HEAD NECK CANCER - A learning journey
When everything is ‘in sync’, we mean it is aligned.
Sometimes we might say that all the stars are in alignment,
or the ‘ducks are all in a row.’
It is more than serendipity, meaning a ‘happy accident’ –
a chance meeting; it is about the bigger flow
and the magnetic force of particular kinds of relationships
and more enduring power that can create great outcomes together.
I am teaching in the School of Tourism Management,
Zhuhai campus of Sun Yat-sen University.
Always hungry for books, I regularly trawl the stacks
of the 10th floor of the tall book-shaped library building.
The 10th floor houses the foreign languages books.
Here I can find an eclectic mix of writers and literature.
As I teach Management and Organisational Behaviour courses,
I wanted to familiarise myself with what was on the shelves
that I could recommend to my students,
beyond the conventional heavy detail-laden course text books.
I was seeking something by Peter Senge,
and other Massachusetts Institute of Technology (MIT) Management professors.
This led me to Joe Jaworski’s Synchronicity: the inner path of leadership (1996),
with an introduction by Peter Senge.
I was hooked, and surprised that I had not come across this book before.
It is very clearly written with editorial expertise from Betty Sue Flowers,
and one of those ‘un-put-downable’ books with a profound message.
It is a fast but deep read.
When Joe mentioned one of the first books he re-read
when he was making his transition from high flying lawyer
to following his dream of setting up a centre for developing leadership
was Jonathan Livingstone Seagull by Richard Bach,
I joined in his delight and wonder about life’s journey.
“Leadership is all about the release of human possibilities.
One of the central requirements for good leadership
is the capacity to inspire the people in the group to move them
and encourage them and pull them into the activity,
and to help them get centred and focused and operating at peak capacity.
A key element of this capacity to inspire is communicating to people
that you believe they matter,
that you know they have something important to give.
The confidence you have in others
will to some degree determine the confidence they have in themselves. …
Just being able to be there for others and to listen to them
is one of the most important capacities a leader can have.
It calls forth the best in people by allowing them to express
what is within them. If someone listens to me say what I am feeling,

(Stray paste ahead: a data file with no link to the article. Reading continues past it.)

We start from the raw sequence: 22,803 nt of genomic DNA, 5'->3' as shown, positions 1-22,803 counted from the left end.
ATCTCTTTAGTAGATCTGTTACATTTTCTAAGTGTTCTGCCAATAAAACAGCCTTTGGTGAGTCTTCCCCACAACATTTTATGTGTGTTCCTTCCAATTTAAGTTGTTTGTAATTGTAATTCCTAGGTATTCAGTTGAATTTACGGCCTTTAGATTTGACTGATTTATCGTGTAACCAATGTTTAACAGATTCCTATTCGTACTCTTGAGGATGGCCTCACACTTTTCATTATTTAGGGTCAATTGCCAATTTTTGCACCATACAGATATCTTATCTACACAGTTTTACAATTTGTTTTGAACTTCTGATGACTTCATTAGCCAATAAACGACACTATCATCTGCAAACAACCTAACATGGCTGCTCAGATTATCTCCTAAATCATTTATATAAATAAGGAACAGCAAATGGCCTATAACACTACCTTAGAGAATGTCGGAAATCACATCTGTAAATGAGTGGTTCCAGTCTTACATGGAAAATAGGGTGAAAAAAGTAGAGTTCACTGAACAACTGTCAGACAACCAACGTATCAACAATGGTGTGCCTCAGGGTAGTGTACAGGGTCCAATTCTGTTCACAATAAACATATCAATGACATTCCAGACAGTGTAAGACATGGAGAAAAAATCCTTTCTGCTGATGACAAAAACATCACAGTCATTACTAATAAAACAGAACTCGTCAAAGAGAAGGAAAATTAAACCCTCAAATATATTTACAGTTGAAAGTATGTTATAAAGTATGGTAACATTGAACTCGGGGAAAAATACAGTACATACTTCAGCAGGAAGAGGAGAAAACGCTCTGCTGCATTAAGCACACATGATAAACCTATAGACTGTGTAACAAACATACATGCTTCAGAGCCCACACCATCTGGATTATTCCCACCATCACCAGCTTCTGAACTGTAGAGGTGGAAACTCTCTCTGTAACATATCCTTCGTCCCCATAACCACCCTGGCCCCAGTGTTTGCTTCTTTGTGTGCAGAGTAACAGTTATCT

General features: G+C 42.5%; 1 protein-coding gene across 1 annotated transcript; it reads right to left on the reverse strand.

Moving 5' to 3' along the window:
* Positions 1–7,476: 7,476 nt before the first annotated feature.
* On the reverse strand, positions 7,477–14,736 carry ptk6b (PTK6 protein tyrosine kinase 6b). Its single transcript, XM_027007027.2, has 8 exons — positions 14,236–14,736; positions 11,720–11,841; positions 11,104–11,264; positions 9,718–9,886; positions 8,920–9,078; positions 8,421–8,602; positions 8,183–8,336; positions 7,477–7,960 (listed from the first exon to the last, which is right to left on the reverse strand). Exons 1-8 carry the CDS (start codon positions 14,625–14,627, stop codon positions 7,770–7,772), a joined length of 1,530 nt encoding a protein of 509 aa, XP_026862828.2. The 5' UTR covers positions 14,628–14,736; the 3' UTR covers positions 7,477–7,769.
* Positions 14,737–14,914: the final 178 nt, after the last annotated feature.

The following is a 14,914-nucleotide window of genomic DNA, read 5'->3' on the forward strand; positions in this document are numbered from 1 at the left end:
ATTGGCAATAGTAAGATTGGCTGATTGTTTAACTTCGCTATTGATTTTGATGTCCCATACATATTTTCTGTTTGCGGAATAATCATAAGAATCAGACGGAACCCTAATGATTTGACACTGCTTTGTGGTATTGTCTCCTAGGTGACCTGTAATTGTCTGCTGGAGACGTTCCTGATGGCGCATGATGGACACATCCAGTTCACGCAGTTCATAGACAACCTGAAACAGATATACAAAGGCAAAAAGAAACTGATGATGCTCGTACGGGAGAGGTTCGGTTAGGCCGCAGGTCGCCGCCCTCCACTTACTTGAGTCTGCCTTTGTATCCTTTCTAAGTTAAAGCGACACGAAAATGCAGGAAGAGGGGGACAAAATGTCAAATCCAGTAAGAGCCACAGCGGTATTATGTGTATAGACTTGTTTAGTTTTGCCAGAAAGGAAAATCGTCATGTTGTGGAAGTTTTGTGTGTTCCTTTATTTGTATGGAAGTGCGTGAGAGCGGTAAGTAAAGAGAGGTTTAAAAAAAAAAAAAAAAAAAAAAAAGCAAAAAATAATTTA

then my feelings are given substance and direction, and I can act”
(Jaworski 1996, p.66).
“ Arthur Koestler, paraphrasing Jung, defines ‘synchronicity’
as the ‘seemingly accidental meeting of two unrelated causal chains in a
coincidental event which appears both highly improbable and highly significant.’
The people who come to you are the very people
you need in relation to your commitment.
Doors open, a sense of flow develops,
and you find you are acting in a coherent field of people
who may not even be aware of one another.
You are not acting individually any longer,
but out of the unfolding generative order.
This is the unbroken wholeness of the implicate order
out of which seemingly discrete events take place.
At this point, your life becomes a series of predictable miracles”
(Jaworski 1996, p. 185).
CREATING THE FUTURE, SHIFTING THE THINKING AND DOING
There are two key shifts required:
Shift our mental model that the universe is fixed and determined,
predictable as a machine or a clock.
Sometimes matter is like particles; sometimes like waves;
sometimes it as mass and sometimes it is energy.
All are interconnected and constantly moving.
Therefore, the future is not fixed and pre-determined.
The quintessential organising principle of the universe is relationship.
All particles are ephemeral states in a continuous
but changing network of interactions, or relationships (Jaworski 1996,pp.183-184).
Shift the nature of our commitment
“We grow up with the belief that if we commit to something ‘out there’
work longer and harder than others, we will be successful.
Another pathway of commitment is to trust our inner voice
to shape our role in forming the future.
Can we suspend our expectations,
be still long enough to hear the inner voice,
and trust it to guide us to the right people
and right opportunities to create coherence and meaning? …
From this commitment to our inner voice,
when we stop pretending to be like someone else,
we become more authentic and begin to attract the right people
in order to form a larger conversation and shape action
to create promising futures.
Instead of fighting against worst-case scenarios driven by fear,
anxiety or anger, we are walking towards and creating promising futures,
inspired by trust, calmness and love (Jaworski 1996, pp.184-185).
Jaworski, Joseph (Joe), 1996,
Synchronicity: the inner path of leadership,
Berrett-Koehler Publishers, San Francisco.
As a gentle provocateur of positive change,